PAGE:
Alistair Munro, GRIPS, and Bereket Kebede, Marcela Tarazona-Gomez, and Arjan Verschoor, University of East Anglia
Munro and his co-authors use experimental data to examine the implications of regional contrasts in female autonomy in India for the efficiency of family decision making. Analyzing a sample of 1200 couples (from one rural and one urban area in the North -- Uttar Pradesh-- and one rural area in the South, Tamil Nadu), they find large scale and robust evidence of inefficiency and of the hiding of assets when possible. Men invest more and are more generous to their partners, whereas women are more willing to invest in a common pool when their income is earned through working and when assets are publicly observable. The researchers find continuing significant differences between North and South and relatively little evidence that urban living is associated with changes in the nature of marital behavior. There are some differences between responses to treatment, but the key and striking difference between the North and the South is that in both the rural and urban sites in the North, household efficiency is considerably greater than in the South. This suggests a trade-off between autonomy and efficiency.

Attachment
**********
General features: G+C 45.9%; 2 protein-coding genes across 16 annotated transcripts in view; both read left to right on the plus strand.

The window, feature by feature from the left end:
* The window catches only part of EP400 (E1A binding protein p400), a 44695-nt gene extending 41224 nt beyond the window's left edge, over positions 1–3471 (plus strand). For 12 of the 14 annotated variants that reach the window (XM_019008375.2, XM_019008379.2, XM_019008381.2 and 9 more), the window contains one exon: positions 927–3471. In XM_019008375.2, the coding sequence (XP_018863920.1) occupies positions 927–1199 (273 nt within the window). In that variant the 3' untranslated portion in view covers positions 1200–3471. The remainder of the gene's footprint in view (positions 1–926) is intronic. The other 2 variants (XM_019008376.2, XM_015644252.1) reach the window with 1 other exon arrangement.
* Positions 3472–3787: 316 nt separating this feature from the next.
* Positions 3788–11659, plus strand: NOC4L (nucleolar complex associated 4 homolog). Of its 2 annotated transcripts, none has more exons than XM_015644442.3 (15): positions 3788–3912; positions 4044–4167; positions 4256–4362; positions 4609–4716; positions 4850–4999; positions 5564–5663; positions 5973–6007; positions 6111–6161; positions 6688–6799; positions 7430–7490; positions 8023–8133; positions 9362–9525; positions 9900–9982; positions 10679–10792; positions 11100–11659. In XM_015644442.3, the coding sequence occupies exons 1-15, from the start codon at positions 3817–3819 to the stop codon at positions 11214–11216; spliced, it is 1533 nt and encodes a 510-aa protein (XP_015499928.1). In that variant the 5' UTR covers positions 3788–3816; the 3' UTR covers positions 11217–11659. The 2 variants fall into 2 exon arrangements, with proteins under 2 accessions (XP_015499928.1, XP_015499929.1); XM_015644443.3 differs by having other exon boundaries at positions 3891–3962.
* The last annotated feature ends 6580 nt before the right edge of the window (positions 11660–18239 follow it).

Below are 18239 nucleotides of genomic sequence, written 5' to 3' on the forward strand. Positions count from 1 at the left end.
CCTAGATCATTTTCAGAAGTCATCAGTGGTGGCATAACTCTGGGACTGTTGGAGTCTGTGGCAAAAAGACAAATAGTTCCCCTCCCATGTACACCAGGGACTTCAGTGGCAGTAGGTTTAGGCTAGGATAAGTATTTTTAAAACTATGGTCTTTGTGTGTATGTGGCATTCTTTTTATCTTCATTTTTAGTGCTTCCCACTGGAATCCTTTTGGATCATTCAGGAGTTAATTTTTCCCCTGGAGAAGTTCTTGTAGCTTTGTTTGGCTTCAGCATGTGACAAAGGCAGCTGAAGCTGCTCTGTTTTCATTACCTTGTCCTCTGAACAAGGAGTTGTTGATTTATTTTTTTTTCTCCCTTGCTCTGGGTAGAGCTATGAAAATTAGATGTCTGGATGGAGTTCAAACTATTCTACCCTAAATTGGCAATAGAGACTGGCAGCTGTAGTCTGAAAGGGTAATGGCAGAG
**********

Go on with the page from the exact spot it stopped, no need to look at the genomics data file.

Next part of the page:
After collecting information on the demand for the same inputs from sales workshops organized in 2009 and 2011 in which those inputs were sold, Matsumoto uses a randomized control trial to measure how the free distribution of modern inputs for maize production affects small-scale farmers' adoption of those methods in the subsequent seasons. He finds that the demand for inputs among those who received them for free was significantly higher in both 2009 and 2011 than the demand among those who did not receive them at all. The demand among neighbors of the recipients of free inputs fell somewhere in-between. The initial treatment assignment also has a persistent influence in the farmers' adoption over a two year period, whereas the difference across treatment status -- particularly, between the free-input recipients and their neighbors -- declines. The reduction in the gap in adoption is driven partly by learning through social networks.
Alex Oo and Russell Toth, University of Sydney